Stacey Flaster (Director and Choreographer) marks her Light Opera Works directorial debut. Choreography credits with the company include MY FAIR LADY, CARNIVAL!, OKLAHOMA!, and DARLING OF THE DAY. Flaster directed and choreographed JESUS CHRIST SUPERSTAR, FOOTLOOSE, CATS (Jeff Nomination) and A WONDERFUL LIFE at Theatre at the Center. She choreographed JOSEPH AND THE AMAZING TECHNICOLOR DREAMCOAT (Jeff Nomination), SCROOGE, HELLO, DOLLY!, OKLAHOMA!, GREASE, DO BLACK PATENT LEATHER SHOES REALLY REFLECT UP?, MAN OF LA MANCHA, JOLSON AND COMPANY, THE SOUND OF MUSIC and THE PRODUCERS (Theatre at the Center); WILLY WONKA (Chicago Shakespeare Theater); MISS SAIGON and SOMETHING’S AFOOT (Drury Lane Oakbrook), YOU’RE A GOOD MAN, CHARLIE BROWN (Marriott Theatre); I LOVE YOU, YOU’RE PERFECT, NOW CHANGE (Noble Fool Theatricals); THE SPITFIRE GRILL and SMOKE ON THE MOUNTAIN (Provision Theatre); MASTER HAROLD… AND THE BOYS (Steppenwolf Theatre); and MADAME X (Alley Cat Productions). Stacey directed BEAUTY AND THE BEAST, CINDERELLA, THE LITTLE MERMAID, ALICE IN WONDERLAND and SLEEPING BEAUTY for Big Noise Theatre. As a performer, Flaster toured nationally with Hal Prince’s SHOW BOAT. She has performed at Light Opera Works, Marriott Theatre, Candlelight Dinner Playhouse, and Drury Lane Oakbrook, among other theaters. Stacey contributed choreography to the Ron Howard film that is shooting in Chicago this summer, starring Vince Vaughn, Winona Ryder, Jennifer Connelly and Kevin James.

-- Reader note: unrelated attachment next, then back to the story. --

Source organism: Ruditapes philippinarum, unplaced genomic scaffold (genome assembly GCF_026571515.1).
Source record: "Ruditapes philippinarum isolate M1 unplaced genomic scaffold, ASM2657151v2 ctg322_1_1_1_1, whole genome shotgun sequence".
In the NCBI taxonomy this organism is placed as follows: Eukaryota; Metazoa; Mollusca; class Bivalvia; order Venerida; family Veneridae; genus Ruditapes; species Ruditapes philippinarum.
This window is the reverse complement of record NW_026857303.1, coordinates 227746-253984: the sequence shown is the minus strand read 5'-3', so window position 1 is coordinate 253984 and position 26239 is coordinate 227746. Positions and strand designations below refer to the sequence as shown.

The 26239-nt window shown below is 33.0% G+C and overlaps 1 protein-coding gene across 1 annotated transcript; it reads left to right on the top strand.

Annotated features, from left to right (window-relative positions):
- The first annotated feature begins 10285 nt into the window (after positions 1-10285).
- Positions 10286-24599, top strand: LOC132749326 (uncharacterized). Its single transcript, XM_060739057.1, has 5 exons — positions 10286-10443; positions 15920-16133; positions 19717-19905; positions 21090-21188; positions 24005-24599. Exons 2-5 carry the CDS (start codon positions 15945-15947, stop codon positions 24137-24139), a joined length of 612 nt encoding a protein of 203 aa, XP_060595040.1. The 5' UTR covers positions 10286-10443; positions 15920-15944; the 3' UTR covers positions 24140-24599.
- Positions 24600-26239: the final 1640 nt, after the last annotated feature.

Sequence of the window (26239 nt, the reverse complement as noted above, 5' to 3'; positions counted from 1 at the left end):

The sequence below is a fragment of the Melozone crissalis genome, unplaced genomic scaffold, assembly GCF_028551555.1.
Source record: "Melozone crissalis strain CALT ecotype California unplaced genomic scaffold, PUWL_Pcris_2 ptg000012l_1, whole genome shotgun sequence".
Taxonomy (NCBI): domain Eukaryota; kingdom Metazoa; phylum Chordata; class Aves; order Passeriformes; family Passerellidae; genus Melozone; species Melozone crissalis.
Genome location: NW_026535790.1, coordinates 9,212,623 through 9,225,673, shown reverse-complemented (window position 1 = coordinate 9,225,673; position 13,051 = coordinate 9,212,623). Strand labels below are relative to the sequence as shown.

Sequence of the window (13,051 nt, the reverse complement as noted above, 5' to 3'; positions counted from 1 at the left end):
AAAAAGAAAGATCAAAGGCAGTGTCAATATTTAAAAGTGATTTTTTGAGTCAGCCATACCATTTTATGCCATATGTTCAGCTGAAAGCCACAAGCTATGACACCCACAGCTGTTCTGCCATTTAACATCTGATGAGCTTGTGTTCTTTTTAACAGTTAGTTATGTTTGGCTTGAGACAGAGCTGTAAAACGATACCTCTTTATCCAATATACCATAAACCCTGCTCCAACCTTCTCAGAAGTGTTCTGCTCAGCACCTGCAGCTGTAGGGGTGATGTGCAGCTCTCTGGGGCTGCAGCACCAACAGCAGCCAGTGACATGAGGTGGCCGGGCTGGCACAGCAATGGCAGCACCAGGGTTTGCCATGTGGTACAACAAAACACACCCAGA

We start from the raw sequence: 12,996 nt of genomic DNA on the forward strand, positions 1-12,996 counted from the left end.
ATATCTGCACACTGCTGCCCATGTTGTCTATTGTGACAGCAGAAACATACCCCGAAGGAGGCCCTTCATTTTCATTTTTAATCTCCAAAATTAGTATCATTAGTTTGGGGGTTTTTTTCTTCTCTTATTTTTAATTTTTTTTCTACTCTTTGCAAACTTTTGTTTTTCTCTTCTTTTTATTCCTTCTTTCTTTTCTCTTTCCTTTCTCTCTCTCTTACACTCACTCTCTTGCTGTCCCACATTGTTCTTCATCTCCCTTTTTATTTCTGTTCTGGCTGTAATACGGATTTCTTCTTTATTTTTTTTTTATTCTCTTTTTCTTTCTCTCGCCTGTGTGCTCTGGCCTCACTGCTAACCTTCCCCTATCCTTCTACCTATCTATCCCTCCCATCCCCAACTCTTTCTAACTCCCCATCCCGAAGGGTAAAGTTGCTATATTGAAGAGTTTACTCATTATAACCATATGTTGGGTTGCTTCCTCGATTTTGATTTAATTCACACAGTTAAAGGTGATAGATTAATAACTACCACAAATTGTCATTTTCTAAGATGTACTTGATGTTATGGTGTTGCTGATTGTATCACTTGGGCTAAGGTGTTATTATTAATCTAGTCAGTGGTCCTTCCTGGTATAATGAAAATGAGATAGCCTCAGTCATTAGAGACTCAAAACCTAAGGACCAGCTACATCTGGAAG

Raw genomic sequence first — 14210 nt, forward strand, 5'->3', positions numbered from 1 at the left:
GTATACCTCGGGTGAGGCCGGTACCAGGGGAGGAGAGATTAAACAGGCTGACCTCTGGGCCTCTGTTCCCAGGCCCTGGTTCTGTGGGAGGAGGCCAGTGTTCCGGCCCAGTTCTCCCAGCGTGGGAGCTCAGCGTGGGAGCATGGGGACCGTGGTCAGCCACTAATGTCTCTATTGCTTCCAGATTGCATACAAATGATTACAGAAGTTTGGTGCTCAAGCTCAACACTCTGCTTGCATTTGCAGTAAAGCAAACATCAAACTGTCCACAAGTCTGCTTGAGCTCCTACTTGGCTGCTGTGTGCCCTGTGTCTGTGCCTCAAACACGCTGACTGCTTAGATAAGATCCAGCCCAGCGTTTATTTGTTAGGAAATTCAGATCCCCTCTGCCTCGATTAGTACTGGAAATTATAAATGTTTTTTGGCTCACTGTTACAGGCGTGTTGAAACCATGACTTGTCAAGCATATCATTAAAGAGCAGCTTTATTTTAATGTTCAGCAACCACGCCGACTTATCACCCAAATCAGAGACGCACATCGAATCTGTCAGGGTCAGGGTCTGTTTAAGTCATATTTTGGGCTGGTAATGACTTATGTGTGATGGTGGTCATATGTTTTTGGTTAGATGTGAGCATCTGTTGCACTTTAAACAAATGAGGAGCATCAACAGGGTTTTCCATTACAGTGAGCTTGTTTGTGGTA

Roger L. Bingaman (Music Director) conducts the 30-piece orchestra for CAROUSEL. He made his first appearance on the Light Opera Works podium in 1997, conducting THE MERRY WIDOW. Since then he has conducted many Light Opera Works productions, including BEAUTIFUL HELEN OF TROY, THE STUDENT PRINCE, SWEETHEARTS, NO WAY TO TREAT A LADY, SOUTH PACIFIC, 110 IN THE SHADE, KISS ME, KATE, BITTER SWEET, OKLAHOMA!, GIGI, IOLANTHE, THE MUSIC MAN, A LITTLE NIGHT MUSIC, MY FAIR LADY, THE PIRATES OF PENZANCE and THE YEOMEN OF THE GUARD. Bingaman has been director of the apprentice program and chorus master for the Sarasota Opera since 1998.